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Haunted Memories: The Islamic Republic’s Executions of Kurds in 1979

right to life, there is no permitted derogation from the international protections of freedom of thought, conscience or religious belief. 222

Ayatollah Khomeini, recognizing the legitimacy of these basic freedoms, promised before the creation of the Islamic Republic that “in an Islamic government, all people have freedom to express any opinion.” 223 The Constitution of the Islamic Republic eventually codified these rights. Article 24 sets forth the right to freedom of expression,224 and Article 26 sets forth the right to freedom of association.225 Article 9 provides that:

No authority has the right to abrogate legitimate freedoms, not even by enacting laws and regulations for that purpose, under the pretext of preserving the independence and territorial integrity of the country. 226

The regime, led by Ayatollah Khomeini violated the rights of the executed men and boys to freedom of expression and association. Hundreds of people, men women and children, were arrested for belonging to or supporting secular political parties. A 12 year old was arrested because he had some KDPI literature. Many of the executed were convicted by Khalkhali and his deputies for belonging to political parties and opposition groups, or supporting such groups.

5.3. Right to Redress

The Islamic regime violated its obligations to bring those responsible for violations of the ICCPR and Iranian law to justice. It is required “to ensure that any person whose rights or freedoms ... are violated shall have an effective remedy.”227 The U.N. Human Rights Committee has affirmed that state parties must ensure that individuals responsible for violations of the ICCPR are brought to justice. Failure to do so is itself a violation of the agreement. The Committee maintains that “reparation can involve restitution, rehabilitation and measures of satisfaction, such as public apologies, public memorials, guarantees of non-repetition and changes in relevant laws and practices, as well as bringing to justice the perpetrators of human rights violations.”228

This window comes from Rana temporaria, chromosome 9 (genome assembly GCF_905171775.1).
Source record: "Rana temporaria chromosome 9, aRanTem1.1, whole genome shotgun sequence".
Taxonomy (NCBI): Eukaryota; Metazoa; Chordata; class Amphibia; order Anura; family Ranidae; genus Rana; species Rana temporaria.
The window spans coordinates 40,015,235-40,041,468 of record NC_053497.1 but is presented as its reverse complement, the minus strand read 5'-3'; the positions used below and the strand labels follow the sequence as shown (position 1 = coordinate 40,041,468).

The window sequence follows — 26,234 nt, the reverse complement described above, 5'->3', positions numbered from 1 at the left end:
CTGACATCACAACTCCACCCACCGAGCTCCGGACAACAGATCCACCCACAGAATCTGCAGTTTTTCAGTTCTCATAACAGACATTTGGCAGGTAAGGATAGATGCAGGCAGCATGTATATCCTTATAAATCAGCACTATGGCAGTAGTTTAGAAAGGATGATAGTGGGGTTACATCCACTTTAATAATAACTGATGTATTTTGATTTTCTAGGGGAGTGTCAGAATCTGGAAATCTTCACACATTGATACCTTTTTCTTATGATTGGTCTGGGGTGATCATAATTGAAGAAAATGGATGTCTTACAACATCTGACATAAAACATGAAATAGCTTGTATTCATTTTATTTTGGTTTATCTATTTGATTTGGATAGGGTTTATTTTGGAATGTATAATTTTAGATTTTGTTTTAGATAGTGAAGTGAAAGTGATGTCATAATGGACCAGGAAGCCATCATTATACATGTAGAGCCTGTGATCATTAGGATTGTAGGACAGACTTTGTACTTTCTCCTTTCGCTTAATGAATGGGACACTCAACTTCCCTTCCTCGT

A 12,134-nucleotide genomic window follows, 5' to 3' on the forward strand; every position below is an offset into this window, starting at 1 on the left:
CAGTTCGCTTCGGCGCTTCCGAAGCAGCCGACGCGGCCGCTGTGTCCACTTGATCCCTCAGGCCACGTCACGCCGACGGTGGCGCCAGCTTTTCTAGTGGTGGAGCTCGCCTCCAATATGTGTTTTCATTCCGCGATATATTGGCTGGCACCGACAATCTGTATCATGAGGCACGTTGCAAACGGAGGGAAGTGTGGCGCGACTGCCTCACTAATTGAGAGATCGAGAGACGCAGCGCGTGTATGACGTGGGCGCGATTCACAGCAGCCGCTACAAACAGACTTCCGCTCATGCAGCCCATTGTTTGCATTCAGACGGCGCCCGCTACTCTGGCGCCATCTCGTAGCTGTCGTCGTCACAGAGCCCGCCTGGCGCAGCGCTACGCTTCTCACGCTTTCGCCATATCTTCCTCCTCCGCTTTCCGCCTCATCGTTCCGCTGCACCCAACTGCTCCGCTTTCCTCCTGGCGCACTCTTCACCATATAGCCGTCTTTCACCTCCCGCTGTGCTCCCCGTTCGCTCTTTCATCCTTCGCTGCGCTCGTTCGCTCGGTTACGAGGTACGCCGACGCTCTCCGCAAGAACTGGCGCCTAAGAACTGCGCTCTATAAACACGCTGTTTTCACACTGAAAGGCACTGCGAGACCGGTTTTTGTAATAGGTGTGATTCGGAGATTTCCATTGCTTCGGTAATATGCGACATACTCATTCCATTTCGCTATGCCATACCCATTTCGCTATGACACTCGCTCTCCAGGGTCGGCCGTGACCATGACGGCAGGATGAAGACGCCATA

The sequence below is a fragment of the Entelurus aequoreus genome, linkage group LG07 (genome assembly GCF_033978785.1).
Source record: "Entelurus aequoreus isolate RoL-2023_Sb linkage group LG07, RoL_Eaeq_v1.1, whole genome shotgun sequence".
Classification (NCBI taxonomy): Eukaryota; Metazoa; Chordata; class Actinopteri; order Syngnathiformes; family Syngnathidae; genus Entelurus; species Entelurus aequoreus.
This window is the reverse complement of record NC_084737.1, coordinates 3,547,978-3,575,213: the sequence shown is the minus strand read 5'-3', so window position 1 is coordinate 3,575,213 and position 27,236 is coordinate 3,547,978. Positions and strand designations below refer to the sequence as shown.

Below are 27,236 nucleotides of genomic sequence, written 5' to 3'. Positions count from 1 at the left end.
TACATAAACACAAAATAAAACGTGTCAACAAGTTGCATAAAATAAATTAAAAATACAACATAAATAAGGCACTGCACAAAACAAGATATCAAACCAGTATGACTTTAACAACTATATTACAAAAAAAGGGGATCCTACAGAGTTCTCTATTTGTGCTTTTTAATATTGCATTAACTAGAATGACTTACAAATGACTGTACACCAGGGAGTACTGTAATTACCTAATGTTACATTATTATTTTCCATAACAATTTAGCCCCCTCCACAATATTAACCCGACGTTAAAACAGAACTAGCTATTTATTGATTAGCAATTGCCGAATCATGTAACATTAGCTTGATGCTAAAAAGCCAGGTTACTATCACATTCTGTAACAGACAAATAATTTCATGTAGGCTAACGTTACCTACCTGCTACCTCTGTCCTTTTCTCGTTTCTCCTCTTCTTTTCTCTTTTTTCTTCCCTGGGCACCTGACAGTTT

Khomeini recognized that perpetrators of human rights violations should be punished. He decreed that executions carried out for reasons other than serious crimes would constitute manslaughter. Similarly, Khalkhali knew that what he was doing violated the law. At the time, the U.N. Sub-commission on Human Rights condemned his execution orders.229 In at least one interview, he defended himself and attempted to justify his actions by linking the accused to national security concerns.230 However, the regime not only failed to prosecute him for manslaughter, it rewarded him with other positions of power and privileged status until his death in 2003.


[222] U.N. Human Rights Comm., General Comment No. 22, Article 18: Freedom of Thought, Conscience or Religion, ¶¶ 1, 3, U.N. Doc. CCPR/C/21/Rev.1/Add.4, at 1-2 (July 30, 1993), available athttp://www.unhcr.org/refworld/docId/453883fb22.html.
[223] RUHOLLAH KHOMEINI, SAHIFIHYIH NUR [Vessel of Light], Vol. 3 (1983).
[224] IRANIAN CONST., supra note 204 art. 24. Article 24 states: “Publications and the press have freedom of expression except when it is detrimental to the fundamental principles of Islam or the rights of the public.”
[225] Id. art. 26. Article 26 states: “The formation of parties, societies, political or professional associations, as well as religious societies, whether Islamic or pertaining to one of the recognized religious minorities, is permitted provided they do not violate the principles of independence, freedom, national unity, the criteria of Islam, or the basis of the Islamic Republic. No one may be prevented from participating in the aforementioned groups, or be compelled to participate in them.”
[226] Id. art. 9. Article 9 encourages Iranian citizens to broadly and actively participate in society and thereby guarantee the rejection of “tyranny” and “economic monopoly.”
[227] ICCPR, supra note 208, art. 2(3)(a).
[228] U.N. Human Rights Comm., General Comment No. 31 [80], The Nature of the General Legal Obligation Imposed on States Parties to the Covenant: International Covenant on Civil and Political Rights, ¶ 18, U.N. Doc. CCPR/C/21/Rev.1/Add.13 (May 26, 2004), available at http://www.unhcr.org/refworld/docid/478b26ae2.html. [hereinafter General Comment No. 31]. General Comment No. 31 also provides that “all branches of government (executive, legislative and judicial), and other public or governmental authorities, at whatever level—national, regional or local—are in a position to engage the responsibility” of each state party. Id. ¶ 4.
[229] Thurgood, Government Admits to Massacre of Kurds, GUARDIAN, Sept. 10, 1979, at 7, available at http://www.iranhrdc.org/english/human-rights-documents/3507-1979-newspapers.html.
[230] 40 Nafar dar Sanandaj, Mariwan va Saqqez Tirbaran Shudand [40 People Were Executed by a Firing Squad in Sanandaj, Mariwan and Saqqez], ETTELAAT, [Aug. 28, 1979], available at http://www.iranhrdc.org/english/human-rights-documents/3507-1979-newspapers.html.

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